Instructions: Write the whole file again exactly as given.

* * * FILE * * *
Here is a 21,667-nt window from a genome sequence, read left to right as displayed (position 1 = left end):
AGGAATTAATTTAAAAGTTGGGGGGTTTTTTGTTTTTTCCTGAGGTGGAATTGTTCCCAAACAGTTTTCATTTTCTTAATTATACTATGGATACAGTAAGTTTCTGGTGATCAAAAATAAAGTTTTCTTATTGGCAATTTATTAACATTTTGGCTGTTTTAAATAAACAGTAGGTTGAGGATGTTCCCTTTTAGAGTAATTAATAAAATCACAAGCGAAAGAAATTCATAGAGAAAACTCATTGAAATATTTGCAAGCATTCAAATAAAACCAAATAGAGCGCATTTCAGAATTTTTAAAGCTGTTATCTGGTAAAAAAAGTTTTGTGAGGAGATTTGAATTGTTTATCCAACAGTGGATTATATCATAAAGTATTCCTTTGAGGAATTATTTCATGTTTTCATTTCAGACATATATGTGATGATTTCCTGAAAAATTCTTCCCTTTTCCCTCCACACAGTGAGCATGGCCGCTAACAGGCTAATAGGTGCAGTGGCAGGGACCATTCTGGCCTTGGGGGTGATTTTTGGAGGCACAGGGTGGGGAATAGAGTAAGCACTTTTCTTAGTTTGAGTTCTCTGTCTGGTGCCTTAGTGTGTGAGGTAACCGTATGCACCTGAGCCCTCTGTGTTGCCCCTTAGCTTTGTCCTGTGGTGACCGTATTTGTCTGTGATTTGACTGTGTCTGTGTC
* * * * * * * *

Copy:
Here is a 21,667-nt window from a genome sequence, read left to right as displayed (position 1 = left end):
AGGAATTAATTTAAAAGTTGGGGGGTTTTTTGTTTTTTCCTGAGGTGGAATTGTTCCCAAACAGTTTTCATTTTCTTAATTATACTATGGATACAGTAAGTTTCTGGTGATCAAAAATAAAGTTTTCTTATTGGCAATTTATTAACATTTTGGCTGTTTTAAATAAACAGTAGGTTGAGGATGTTCCCTTTTAGAGTAATTAATAAAATCACAAGCGAAAGAAATTCATAGAGAAAACTCATTGAAATATTTGCAAGCATTCAAATAAAACCAAATAGAGCGCATTTCAGAATTTTTAAAGCTGTTATCTGGTAAAAAAAGTTTTGTGAGGAGATTTGAATTGTTTATCCAACAGTGGATTATATCATAAAGTATTCCTTTGAGGAATTATTTCATGTTTTCATTTCAGACATATATGTGATGATTTCCTGAAAAATTCTTCCCTTTTCCCTCCACACAGTGAGCATGGCCGCTAACAGGCTAATAGGTGCAGTGGCAGGGACCATTCTGGCCTTGGGGGTGATTTTTGGAGGCACAGGGTGGGGAATAGAGTAAGCACTTTTCTTAGTTTGAGTTCTCTGTCTGGTGCCTTAGTGTGTGAGGTAACCGTATGCACCTGAGCCCTCTGTGTTGCCCCTTAGCTTTGTCCTGTGGTGACCGTATTTGTCTGTGATTTGACTGTGTCTGTGTC